The External Flash
As you get to move up the ladder, additional flashes are highly recommended. With a multiple flash setup you can control highlights and shadows more accurately. The best midrange flashes to add to your collection are either the Nikon SB700 or the Canon 430 EX II. If you want to skip right to the top of the range, have a look at the Nikon SB910 or Canon 600EX RT.
Without a ceiling to bounce your flash off of, the light from your flash may be too harsh. A flash diffuser will soften the highlights and ease the shadows. The Collapsible Gary Fong Lightsphere is ideal for such circumstances.
The Adobe Creative Cloud For Photographers
For photos which require more extensive retouching (typically beauty shoots and fashion work), Photoshop is a more appropriate tool, but the ideal would be to invest in the Adobe Creative Cloud for Photographers. This suite will include Adobe Lightroom and Photoshop CS which will be available for a small monthly fee. Lightroom and Photoshop CS can be used in conjunction to achieve extremely professional results.
While we mentioned memory cards above, it’s paramount to make sure you have ample storage space; which tends to run low rather quickly when you are shooting RAW images. Either buy two 32GB cards or a 64GB card with a minimum speed of 90MB/s. You won’t regret this investment.
A Spare Camera
It was mentioned above that a spare camera is not only handy but also essential. As you progress its best if the quality of the images are the same as those from your primary camera. For this reason we recommend using the same spare camera as your primary camera. This will also ensure that you are always familiar with the settings etc. If your budget doesn’t allow for this, pick a decent middle of the range camera such as the Nikon D7200 or Canon 80D or Canon 7D mkII.
Marketing is crucial and a website will showcase your work in the best way. A simple blog with a portfolio will work wonders to boost your credibility. Add to your site some well written blog posts and a biography; you’ll be on your way to the VIP room. Ideally you don’t want to skimp on your website, it is possible however to set up a WordPress blog with minimal capital. If all else fails, just make sure you stay away from gaudy colours dated designs, a bad website can also act as a slow puncture for your reputation in the industry.
Zoom/ Fixed Lenses
Investing in two or three speciality lenses will ensure better image quality than that which an ‘all-round’ lens would provide.
- For group and ceremony shots, we recommend either the Nikon 24-120mm f/4 VR, the Canon 24-105mm f/4 L IS or the Tamron 24-70mm f/2.8 VC for Canon (for Nikon).
- For better distance as well as close-up shots the Nikon 70-200mm f/4 VR, the Canon 70-200mm f/4 IS or the Tamron 70-200mm f/2.8 VC for Canon (for Nikon).
- For very close-up shots, like the ones you would take of table settings and other small details; the Nikon 50mm f/1.4 or Canon 50mm f/1.4 are both ideal.
The Pro Wedding Photographer
When you ‘hit it big’, you no longer have a choice whether you want to use only the bare essentials or fill your kit with all the bells and whistles. What you see as ‘bells and whistles’ may just be a lifesaver. As a professional wedding photographer, fuzzy shots and bad lighting due to equipment failure are inconceivable. Not to say that such shots are ever acceptable, but the pressure is really on when you are commanding serious dough.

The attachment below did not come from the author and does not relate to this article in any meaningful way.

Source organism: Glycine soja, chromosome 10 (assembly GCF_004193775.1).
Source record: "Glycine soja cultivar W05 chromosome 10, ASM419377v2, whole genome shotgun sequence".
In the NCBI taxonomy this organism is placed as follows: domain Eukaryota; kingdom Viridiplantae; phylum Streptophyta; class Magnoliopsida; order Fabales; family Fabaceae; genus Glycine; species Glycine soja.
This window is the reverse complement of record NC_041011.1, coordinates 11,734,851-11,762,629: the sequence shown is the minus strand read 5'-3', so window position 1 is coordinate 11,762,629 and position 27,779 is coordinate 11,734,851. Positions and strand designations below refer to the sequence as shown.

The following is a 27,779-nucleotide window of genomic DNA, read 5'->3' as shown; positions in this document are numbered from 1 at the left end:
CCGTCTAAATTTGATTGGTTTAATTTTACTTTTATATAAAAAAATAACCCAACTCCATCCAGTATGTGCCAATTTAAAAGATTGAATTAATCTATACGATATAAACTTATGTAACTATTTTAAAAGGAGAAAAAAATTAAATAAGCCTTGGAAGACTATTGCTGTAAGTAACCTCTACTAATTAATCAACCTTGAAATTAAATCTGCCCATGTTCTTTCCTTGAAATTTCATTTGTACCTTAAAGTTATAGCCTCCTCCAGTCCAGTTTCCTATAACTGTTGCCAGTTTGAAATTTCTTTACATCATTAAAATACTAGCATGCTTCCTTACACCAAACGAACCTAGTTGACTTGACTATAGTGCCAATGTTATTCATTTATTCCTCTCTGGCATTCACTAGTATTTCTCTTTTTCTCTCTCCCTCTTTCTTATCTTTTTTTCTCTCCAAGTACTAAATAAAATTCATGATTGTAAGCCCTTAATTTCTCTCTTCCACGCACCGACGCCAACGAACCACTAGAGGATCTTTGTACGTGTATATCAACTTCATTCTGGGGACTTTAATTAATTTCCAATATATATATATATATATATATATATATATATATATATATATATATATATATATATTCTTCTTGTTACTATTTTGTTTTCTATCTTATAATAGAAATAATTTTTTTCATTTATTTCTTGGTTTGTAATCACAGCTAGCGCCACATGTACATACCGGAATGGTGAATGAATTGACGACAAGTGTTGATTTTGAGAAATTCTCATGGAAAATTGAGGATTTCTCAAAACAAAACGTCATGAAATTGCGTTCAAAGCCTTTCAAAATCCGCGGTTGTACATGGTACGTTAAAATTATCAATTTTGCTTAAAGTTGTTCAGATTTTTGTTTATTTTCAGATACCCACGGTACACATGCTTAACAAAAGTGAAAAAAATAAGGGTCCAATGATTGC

2 x Cameras
These cameras produce shots with brilliant image quality and minimal digital noise in low light. The super speedy focus systems perform well, even in low light and to top it all off they are extremely durable.
By now you need a repertoire of flashes so you would want to add to your collection another high level flash like the Nikon SB910 or the Canon 600 EX RT. For the ultimate in lighting solutions, the Profoto B1 or B2 kits are all you’ll ever want or need. Super efficient and versatile, the B1 is a portable studio light that delivers ten times the power compared to that of a regular speedlite.
With so many flashes its best to get your hands on some external battery packs for you flashes, simply because they last longer than internal flash batteries; they also ensure very fast flash recycle times. The Godox Propac PB960 is an excellent choice.
In addition to the Gary Fong wedding kit, you might need the Lastolite Ezybox speedlite soft box.
A woman can never have too many pairs of shoes and a photographer can never have too many lenses… Amiright?
- You will need a wide angle lens for group shots and you really need a pro wide angle lens like the Nikon 16-35mm or Canon 16-35mm f/4.
- For portraiture you will need a pro medium range lens like Nikon or Canon 24-70mm f/2.8.
- Its also a good idea to have a lens with a longer focal range like Nikon or Canon 70-200mm f/2.8.
- When you need to capture more detail, have a look at the Nikon or Canon 50mm f/1.4, as well as a pro macro lens for extreme detail shots like Nikon 105mm f/2.8 VR macro or Canon 100mm f/2.8 L IS macro.
Stands for Flashes
To achieve the ideal controlled lighting with flashes, you want to put them onto stands and position them carefully. Your flashes will need to have brackets in order to be securely mounted onto the stands.
Bring out the best in the guests by setting up a well-lit spot at the reception with a backdrop and clever props. Photo booths are fun and you can even rent a Profoto Lighting kit from us.
The best way to avoid an accident with a clumsy guest is to steer clear of cables. By using triggers for your off camera flashes, you can set up your flashes as far as 50m away without worrying about cables.
Now you have your full gear list, best you fill your cart in time for that wedding.
Featured Images: Gunther Swart